Study objectives: Several studies have found associations between diesel exposure, respiratory symptoms, and/or impaired pulmonary function. We hypothesized that prenatal exposure to airborne polycyclic aromatic hydrocarbons (PAH), important components of diesel exhaust and other combustion sources, may be associated with respiratory symptoms in young children. We also hypothesized that exposure to environmental tobacco smoke (ETS) may worsen symptoms beyond that observed to be associated with PAH alone.
Design/participants: To test our hypotheses, we recruited 303 pregnant women from northern Manhattan believed to be at high risk for exposure to both PAH and ETS, collected 48-h personal PAH exposure measurements, and monitored their children prospectively.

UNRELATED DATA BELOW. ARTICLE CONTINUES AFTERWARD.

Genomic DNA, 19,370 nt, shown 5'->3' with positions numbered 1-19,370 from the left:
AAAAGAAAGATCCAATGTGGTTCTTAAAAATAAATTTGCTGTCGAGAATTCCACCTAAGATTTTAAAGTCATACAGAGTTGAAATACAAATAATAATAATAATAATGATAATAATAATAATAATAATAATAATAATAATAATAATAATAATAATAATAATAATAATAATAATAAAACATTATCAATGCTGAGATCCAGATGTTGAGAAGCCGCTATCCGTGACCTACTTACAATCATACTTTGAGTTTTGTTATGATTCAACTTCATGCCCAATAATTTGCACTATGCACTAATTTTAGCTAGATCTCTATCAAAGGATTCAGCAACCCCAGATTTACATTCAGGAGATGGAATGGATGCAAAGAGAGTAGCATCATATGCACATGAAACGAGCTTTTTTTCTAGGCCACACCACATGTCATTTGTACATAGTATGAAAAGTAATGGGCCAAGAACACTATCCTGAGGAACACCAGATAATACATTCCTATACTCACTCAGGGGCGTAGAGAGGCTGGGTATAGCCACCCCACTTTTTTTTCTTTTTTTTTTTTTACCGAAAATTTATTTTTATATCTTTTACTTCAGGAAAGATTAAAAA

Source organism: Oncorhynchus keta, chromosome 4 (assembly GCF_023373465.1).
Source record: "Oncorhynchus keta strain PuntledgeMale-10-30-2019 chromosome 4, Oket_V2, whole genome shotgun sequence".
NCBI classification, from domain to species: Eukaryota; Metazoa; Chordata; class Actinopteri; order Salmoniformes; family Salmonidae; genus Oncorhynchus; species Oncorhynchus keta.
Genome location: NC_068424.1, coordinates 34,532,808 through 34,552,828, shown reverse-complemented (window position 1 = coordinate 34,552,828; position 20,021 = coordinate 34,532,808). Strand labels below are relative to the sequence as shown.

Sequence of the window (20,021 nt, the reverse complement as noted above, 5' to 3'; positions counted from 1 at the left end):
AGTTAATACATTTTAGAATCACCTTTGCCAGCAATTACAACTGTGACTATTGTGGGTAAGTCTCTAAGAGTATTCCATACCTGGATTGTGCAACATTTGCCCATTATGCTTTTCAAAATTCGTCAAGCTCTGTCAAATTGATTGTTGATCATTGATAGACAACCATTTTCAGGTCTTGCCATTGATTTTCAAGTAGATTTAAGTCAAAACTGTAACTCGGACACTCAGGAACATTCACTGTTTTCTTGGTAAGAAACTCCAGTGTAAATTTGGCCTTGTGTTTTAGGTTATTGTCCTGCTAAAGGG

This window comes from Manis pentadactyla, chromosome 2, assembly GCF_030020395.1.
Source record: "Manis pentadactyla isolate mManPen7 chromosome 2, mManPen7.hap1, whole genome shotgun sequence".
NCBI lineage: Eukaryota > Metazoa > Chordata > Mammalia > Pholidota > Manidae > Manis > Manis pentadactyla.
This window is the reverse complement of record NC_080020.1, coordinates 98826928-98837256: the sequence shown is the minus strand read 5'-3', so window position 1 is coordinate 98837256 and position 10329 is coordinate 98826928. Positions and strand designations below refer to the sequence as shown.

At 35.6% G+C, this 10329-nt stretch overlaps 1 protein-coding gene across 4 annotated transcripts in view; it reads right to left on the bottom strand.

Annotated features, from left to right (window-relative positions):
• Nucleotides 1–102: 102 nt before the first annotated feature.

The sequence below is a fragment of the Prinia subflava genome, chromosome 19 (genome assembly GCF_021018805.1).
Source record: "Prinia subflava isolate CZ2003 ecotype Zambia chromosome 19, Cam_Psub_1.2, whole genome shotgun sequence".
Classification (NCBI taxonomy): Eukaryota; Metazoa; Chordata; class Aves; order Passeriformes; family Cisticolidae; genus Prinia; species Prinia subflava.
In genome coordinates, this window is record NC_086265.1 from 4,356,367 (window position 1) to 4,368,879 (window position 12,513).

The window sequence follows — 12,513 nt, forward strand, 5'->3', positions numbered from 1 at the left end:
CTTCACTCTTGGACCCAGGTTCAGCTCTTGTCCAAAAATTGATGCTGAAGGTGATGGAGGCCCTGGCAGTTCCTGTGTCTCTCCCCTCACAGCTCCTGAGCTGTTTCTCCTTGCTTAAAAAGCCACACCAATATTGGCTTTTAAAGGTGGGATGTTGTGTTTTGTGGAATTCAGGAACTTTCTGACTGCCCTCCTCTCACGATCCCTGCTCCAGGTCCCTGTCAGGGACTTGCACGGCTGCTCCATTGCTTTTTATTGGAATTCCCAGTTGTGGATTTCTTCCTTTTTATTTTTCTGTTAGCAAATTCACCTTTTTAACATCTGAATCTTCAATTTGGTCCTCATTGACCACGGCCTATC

Results: By 12 months of age, more cough and wheeze were reported in children exposed to prenatal PAH in concert with ETS postnatally (PAH × ETS interaction odds ratios [ORs], 1.41 [p < 0.01] and 1.29 [p < 0.05], respectively). By 24 months, difficulty breathing and probable asthma were reported more frequently among children exposed to prenatal PAH and ETS postnatally (PAH × ETS ORs, 1.54 and 1.64, respectively [p < 0.05]).
Conclusions: Our results suggest that early exposure to airborne PAH and ETS can lead to increased respiratory symptoms and probable asthma by age 12 to 24 months. Interventions to lower the risk of respiratory disease in young children living in the inner city may need to address the importance of multiple environmental exposures.